What I don’t understand is why? I am sick to death of all this repeated celebration of failure! BSC goes down, the market rallies. Same with Indymac, FF, and now Lehman. Financials are no where near the July lows; yet Roubini and others say we have $700B to $1.3 Trillion in losses remaining to write-off. Are investors really so short sighted as to believe Lehman will be the end of the credit crisis? What about WM, AIG, MER, and the likelihood that others are yet to be identified!?

  18. CNBC Sucks says:

    leftback – Apologies. I agree to the 12 line limit on future rants. This really is my favorite blog.

    Concerned Citizen – You aren’t Brian Westbury, are you?

  19. Chief Tomahawk says:

    Interesting spectrum, BR. Now you’re monitoring the Brits… How long before another Karachi Stock Exchange update? The Brits use their wit… The Pakistanis just riot after 9 straight down days.

    I guess the “eclectic posts rep” for the blog is alive and well!

  20. larster says:

    Is Paulson stating no Fed funds for LEH, because they have used up their credit line at the discount window?

    I think the confusion expressed today is healthy. Think how screwed up you would be if you understood this stuff.

  21. karen says:

    RE: Fed Open Market Operations

    I visit this site, and you can play with the dates if you want. It’s not all-inclusive but it’s interesting…

    http://www.gmtfo.com/RepoReader/OMOps.aspx

  22. scorpio says:

    it’s crony capitalism, and it’s practised whenever and wherever capitalists can get away with it. heads i win, tails you lose. this is how things go really bad: when there isnt a competing ideology or political party, when the Democrats are simply echo chamber for the Republicans, just a little fainter and a bit more polite. the Democratic refrain lately after major action taken by Republicans to save their buddies: “there must be hearings, we’ve got to know more!” i think we know enuf already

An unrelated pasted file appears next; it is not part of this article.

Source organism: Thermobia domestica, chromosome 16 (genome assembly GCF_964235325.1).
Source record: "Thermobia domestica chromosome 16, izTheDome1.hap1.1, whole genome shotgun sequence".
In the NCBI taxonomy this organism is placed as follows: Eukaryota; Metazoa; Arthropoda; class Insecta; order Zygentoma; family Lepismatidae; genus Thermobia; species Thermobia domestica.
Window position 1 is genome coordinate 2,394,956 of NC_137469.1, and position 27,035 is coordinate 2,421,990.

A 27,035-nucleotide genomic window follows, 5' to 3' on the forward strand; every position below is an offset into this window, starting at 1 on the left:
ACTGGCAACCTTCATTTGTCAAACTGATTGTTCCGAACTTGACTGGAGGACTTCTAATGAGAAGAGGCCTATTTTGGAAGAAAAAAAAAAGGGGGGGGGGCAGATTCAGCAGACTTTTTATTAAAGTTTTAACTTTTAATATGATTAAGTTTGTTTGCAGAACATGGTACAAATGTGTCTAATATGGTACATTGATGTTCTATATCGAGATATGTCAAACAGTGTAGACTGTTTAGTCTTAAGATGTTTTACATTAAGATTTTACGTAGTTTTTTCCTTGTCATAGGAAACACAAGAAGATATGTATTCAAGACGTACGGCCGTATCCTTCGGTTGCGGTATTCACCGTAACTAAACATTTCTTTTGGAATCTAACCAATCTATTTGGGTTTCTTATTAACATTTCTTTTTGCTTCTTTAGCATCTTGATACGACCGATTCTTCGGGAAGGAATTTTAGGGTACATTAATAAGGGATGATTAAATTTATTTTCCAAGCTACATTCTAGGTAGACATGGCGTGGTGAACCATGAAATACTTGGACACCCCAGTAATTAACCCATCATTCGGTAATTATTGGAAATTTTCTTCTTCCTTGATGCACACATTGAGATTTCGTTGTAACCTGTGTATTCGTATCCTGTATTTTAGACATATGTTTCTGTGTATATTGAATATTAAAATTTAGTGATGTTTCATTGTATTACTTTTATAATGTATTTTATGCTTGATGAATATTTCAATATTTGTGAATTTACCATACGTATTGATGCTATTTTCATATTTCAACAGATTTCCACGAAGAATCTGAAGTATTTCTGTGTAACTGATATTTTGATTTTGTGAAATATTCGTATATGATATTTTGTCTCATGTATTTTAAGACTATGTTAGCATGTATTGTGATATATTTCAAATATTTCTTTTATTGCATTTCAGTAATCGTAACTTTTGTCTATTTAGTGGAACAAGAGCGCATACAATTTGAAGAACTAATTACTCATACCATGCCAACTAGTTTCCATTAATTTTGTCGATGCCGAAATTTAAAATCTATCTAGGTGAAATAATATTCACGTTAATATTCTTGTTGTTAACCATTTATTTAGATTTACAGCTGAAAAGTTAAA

23. leftback says:

    KJ and Dan – I feel your frustration, dudes. Chill.

    Bear markets are always very oscillatory, whatever the underlying fundamentals might be screaming. It takes a lot of fear to create a big sell-off, or a lot of energy on behalf of the shorts, and these intense “selling stampede” (to quote Jeff Saut) periods can’t be sustained. I actually put some longs on last week and again on Tuesday, partly with an eye to the Fed meeting and partly because the selling was so intense.

    So what can you do? Well, you can spend the intervening time watching the charts, looking at the money you made last time and setting up your next short for when Mr Market bumps into technical resistance. Pretty cool, eh?

    You can also join the discussions about which CNBC/Fox/Bloomberg anchors you like to listen to, with or without the sound. It passes the time. So far, Christine Tan seems much more popular than Dennis Kneale. Odd, that.

  24. Marcus Aurelius says: